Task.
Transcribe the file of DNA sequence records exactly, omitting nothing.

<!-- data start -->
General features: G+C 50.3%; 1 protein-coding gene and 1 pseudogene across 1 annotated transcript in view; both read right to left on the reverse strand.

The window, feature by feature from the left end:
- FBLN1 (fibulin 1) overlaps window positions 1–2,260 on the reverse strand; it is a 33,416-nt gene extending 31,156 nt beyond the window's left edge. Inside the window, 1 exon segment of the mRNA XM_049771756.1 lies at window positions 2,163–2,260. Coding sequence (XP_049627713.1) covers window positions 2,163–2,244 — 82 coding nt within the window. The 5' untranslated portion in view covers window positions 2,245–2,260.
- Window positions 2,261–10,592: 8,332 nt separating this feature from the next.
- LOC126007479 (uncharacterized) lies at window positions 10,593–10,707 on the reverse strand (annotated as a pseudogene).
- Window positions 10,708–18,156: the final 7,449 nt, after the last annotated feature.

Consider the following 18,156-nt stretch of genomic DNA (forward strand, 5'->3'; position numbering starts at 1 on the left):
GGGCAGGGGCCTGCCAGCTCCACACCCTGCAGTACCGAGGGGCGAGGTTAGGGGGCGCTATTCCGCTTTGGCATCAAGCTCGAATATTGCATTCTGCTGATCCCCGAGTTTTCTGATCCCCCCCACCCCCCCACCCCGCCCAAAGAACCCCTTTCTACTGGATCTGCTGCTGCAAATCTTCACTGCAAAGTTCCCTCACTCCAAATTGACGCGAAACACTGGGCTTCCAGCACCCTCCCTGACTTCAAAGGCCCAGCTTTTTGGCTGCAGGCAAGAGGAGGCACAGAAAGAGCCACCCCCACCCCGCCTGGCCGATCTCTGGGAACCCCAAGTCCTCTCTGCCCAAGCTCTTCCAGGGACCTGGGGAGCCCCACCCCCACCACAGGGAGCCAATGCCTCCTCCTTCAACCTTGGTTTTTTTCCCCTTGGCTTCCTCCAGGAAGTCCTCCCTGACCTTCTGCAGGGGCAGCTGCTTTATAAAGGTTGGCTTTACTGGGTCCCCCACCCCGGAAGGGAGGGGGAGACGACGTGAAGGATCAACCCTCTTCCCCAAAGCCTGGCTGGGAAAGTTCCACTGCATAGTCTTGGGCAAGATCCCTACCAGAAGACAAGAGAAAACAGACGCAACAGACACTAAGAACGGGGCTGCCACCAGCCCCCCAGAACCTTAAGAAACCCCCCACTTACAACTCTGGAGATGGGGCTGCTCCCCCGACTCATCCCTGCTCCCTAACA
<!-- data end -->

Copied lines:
General features: G+C 50.3%; 1 protein-coding gene and 1 pseudogene across 1 annotated transcript in view; both read right to left on the reverse strand.

The window, feature by feature from the left end:
- FBLN1 (fibulin 1) overlaps window positions 1–2,260 on the reverse strand; it is a 33,416-nt gene extending 31,156 nt beyond the window's left edge. Inside the window, 1 exon segment of the mRNA XM_049771756.1 lies at window positions 2,163–2,260. Coding sequence (XP_049627713.1) covers window positions 2,163–2,244 — 82 coding nt within the window. The 5' untranslated portion in view covers window positions 2,245–2,260.
- Window positions 2,261–10,592: 8,332 nt separating this feature from the next.
- LOC126007479 (uncharacterized) lies at window positions 10,593–10,707 on the reverse strand (annotated as a pseudogene).
- Window positions 10,708–18,156: the final 7,449 nt, after the last annotated feature.

Consider the following 18,156-nt stretch of genomic DNA (forward strand, 5'->3'; position numbering starts at 1 on the left):
GGGCAGGGGCCTGCCAGCTCCACACCCTGCAGTACCGAGGGGCGAGGTTAGGGGGCGCTATTCCGCTTTGGCATCAAGCTCGAATATTGCATTCTGCTGATCCCCGAGTTTTCTGATCCCCCCCACCCCCCCACCCCGCCCAAAGAACCCCTTTCTACTGGATCTGCTGCTGCAAATCTTCACTGCAAAGTTCCCTCACTCCAAATTGACGCGAAACACTGGGCTTCCAGCACCCTCCCTGACTTCAAAGGCCCAGCTTTTTGGCTGCAGGCAAGAGGAGGCACAGAAAGAGCCACCCCCACCCCGCCTGGCCGATCTCTGGGAACCCCAAGTCCTCTCTGCCCAAGCTCTTCCAGGGACCTGGGGAGCCCCACCCCCACCACAGGGAGCCAATGCCTCCTCCTTCAACCTTGGTTTTTTTCCCCTTGGCTTCCTCCAGGAAGTCCTCCCTGACCTTCTGCAGGGGCAGCTGCTTTATAAAGGTTGGCTTTACTGGGTCCCCCACCCCGGAAGGGAGGGGGAGACGACGTGAAGGATCAACCCTCTTCCCCAAAGCCTGGCTGGGAAAGTTCCACTGCATAGTCTTGGGCAAGATCCCTACCAGAAGACAAGAGAAAACAGACGCAACAGACACTAAGAACGGGGCTGCCACCAGCCCCCCAGAACCTTAAGAAACCCCCCACTTACAACTCTGGAGATGGGGCTGCTCCCCCGACTCATCCCTGCTCCCTAACA